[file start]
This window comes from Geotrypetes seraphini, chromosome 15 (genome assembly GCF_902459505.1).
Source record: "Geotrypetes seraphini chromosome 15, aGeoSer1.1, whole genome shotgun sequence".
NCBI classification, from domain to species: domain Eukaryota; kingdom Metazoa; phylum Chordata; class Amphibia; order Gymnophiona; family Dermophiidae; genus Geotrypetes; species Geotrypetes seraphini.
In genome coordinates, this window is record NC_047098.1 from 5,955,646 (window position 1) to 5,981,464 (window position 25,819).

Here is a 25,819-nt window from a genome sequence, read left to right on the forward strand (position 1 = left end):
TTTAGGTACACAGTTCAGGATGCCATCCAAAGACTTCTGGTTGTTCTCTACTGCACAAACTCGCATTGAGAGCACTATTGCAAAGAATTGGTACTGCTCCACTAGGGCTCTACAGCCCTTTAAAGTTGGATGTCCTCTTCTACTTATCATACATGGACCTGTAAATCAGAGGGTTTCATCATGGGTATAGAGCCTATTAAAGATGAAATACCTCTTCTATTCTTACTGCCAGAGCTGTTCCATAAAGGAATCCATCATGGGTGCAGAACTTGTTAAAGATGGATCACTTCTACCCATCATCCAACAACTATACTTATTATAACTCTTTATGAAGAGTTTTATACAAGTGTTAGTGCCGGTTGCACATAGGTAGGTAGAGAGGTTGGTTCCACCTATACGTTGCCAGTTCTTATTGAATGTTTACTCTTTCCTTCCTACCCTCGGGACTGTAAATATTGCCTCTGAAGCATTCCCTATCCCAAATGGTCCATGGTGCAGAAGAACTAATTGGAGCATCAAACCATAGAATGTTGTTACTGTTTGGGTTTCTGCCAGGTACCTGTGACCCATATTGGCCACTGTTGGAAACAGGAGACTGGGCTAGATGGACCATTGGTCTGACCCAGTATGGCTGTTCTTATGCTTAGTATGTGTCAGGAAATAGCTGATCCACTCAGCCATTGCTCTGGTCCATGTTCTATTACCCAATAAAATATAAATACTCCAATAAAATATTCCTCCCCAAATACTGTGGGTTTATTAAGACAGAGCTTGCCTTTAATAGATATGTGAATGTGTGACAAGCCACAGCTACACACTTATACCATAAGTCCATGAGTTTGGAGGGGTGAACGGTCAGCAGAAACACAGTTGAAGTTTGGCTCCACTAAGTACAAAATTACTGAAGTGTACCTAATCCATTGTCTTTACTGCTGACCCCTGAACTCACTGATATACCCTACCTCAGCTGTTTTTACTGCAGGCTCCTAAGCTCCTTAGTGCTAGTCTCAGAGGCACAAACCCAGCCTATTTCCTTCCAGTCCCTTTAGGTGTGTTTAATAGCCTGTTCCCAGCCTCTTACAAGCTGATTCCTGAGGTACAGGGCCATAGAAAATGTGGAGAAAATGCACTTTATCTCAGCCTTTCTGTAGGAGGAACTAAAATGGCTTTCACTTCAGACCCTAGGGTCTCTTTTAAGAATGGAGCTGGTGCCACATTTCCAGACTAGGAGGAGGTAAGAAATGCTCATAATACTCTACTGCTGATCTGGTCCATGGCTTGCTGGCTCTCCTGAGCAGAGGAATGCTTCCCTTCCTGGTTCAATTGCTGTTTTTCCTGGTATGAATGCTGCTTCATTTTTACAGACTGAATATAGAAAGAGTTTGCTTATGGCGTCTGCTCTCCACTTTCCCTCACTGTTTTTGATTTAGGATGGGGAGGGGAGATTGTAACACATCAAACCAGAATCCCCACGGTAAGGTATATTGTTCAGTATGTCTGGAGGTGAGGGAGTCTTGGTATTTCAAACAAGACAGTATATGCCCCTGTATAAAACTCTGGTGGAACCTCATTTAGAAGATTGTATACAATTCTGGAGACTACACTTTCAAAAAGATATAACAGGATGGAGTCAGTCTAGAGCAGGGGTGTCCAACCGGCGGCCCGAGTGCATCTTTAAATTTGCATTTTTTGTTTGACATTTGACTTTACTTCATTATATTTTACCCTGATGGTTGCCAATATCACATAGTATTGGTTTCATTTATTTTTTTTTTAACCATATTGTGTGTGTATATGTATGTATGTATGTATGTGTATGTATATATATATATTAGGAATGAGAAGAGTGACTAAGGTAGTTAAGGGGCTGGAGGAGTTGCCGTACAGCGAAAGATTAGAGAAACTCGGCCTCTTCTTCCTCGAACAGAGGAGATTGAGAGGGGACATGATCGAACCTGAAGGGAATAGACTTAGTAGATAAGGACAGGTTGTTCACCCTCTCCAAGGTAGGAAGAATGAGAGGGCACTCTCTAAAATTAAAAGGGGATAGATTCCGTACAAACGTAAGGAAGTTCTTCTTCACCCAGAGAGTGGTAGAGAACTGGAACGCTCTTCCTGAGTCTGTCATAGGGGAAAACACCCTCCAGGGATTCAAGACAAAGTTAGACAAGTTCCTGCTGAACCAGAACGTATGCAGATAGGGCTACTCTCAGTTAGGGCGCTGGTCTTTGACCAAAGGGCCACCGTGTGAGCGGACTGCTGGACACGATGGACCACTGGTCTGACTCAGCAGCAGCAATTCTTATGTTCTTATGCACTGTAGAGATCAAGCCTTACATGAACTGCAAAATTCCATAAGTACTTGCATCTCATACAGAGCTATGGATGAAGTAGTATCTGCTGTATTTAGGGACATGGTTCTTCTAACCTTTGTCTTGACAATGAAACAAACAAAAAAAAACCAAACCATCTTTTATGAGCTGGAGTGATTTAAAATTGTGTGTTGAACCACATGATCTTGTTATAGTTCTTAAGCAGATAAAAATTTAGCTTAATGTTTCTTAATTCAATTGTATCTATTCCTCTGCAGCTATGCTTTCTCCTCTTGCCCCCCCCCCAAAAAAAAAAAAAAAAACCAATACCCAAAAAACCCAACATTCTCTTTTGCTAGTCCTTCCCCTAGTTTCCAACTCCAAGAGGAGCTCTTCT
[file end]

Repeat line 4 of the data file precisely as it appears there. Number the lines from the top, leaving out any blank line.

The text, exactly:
In genome coordinates, this window is record NC_047098.1 from 5,955,646 (window position 1) to 5,981,464 (window position 25,819).